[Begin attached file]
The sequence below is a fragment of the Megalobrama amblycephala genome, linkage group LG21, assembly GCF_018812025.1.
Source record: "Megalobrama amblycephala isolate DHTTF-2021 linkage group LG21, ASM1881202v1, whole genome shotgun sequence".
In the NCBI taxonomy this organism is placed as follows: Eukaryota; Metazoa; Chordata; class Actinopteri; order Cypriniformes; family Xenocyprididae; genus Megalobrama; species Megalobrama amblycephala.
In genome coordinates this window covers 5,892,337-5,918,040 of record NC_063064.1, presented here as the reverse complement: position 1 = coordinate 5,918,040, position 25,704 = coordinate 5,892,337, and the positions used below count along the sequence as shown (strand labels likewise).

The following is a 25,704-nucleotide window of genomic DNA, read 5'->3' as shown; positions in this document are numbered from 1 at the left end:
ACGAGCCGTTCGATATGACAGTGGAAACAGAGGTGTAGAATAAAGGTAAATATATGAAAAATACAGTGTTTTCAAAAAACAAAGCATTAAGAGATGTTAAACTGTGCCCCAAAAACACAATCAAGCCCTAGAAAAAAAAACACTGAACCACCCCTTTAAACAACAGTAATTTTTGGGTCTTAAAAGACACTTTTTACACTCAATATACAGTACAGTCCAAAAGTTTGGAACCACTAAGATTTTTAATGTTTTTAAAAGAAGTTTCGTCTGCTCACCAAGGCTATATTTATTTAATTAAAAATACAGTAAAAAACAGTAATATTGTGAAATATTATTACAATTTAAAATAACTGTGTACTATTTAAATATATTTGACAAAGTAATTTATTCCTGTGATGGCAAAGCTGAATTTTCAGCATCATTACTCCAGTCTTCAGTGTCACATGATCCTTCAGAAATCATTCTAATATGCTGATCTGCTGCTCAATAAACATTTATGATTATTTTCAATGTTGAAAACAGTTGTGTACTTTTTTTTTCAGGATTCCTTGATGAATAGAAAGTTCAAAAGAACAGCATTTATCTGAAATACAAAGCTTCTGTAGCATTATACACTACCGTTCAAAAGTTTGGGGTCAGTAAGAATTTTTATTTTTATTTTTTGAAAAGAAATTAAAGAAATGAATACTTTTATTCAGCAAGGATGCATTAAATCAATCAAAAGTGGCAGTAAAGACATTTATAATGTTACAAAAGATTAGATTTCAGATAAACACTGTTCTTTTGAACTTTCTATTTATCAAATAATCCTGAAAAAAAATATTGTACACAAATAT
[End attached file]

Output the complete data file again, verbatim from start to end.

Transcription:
The sequence below is a fragment of the Megalobrama amblycephala genome, linkage group LG21, assembly GCF_018812025.1.
Source record: "Megalobrama amblycephala isolate DHTTF-2021 linkage group LG21, ASM1881202v1, whole genome shotgun sequence".
In the NCBI taxonomy this organism is placed as follows: Eukaryota; Metazoa; Chordata; class Actinopteri; order Cypriniformes; family Xenocyprididae; genus Megalobrama; species Megalobrama amblycephala.
In genome coordinates this window covers 5,892,337-5,918,040 of record NC_063064.1, presented here as the reverse complement: position 1 = coordinate 5,918,040, position 25,704 = coordinate 5,892,337, and the positions used below count along the sequence as shown (strand labels likewise).

The following is a 25,704-nucleotide window of genomic DNA, read 5'->3' as shown; positions in this document are numbered from 1 at the left end:
ACGAGCCGTTCGATATGACAGTGGAAACAGAGGTGTAGAATAAAGGTAAATATATGAAAAATACAGTGTTTTCAAAAAACAAAGCATTAAGAGATGTTAAACTGTGCCCCAAAAACACAATCAAGCCCTAGAAAAAAAAACACTGAACCACCCCTTTAAACAACAGTAATTTTTGGGTCTTAAAAGACACTTTTTACACTCAATATACAGTACAGTCCAAAAGTTTGGAACCACTAAGATTTTTAATGTTTTTAAAAGAAGTTTCGTCTGCTCACCAAGGCTATATTTATTTAATTAAAAATACAGTAAAAAACAGTAATATTGTGAAATATTATTACAATTTAAAATAACTGTGTACTATTTAAATATATTTGACAAAGTAATTTATTCCTGTGATGGCAAAGCTGAATTTTCAGCATCATTACTCCAGTCTTCAGTGTCACATGATCCTTCAGAAATCATTCTAATATGCTGATCTGCTGCTCAATAAACATTTATGATTATTTTCAATGTTGAAAACAGTTGTGTACTTTTTTTTTCAGGATTCCTTGATGAATAGAAAGTTCAAAAGAACAGCATTTATCTGAAATACAAAGCTTCTGTAGCATTATACACTACCGTTCAAAAGTTTGGGGTCAGTAAGAATTTTTATTTTTATTTTTTGAAAAGAAATTAAAGAAATGAATACTTTTATTCAGCAAGGATGCATTAAATCAATCAAAAGTGGCAGTAAAGACATTTATAATGTTACAAAAGATTAGATTTCAGATAAACACTGTTCTTTTGAACTTTCTATTTATCAAATAATCCTGAAAAAAAATATTGTACACAAATAT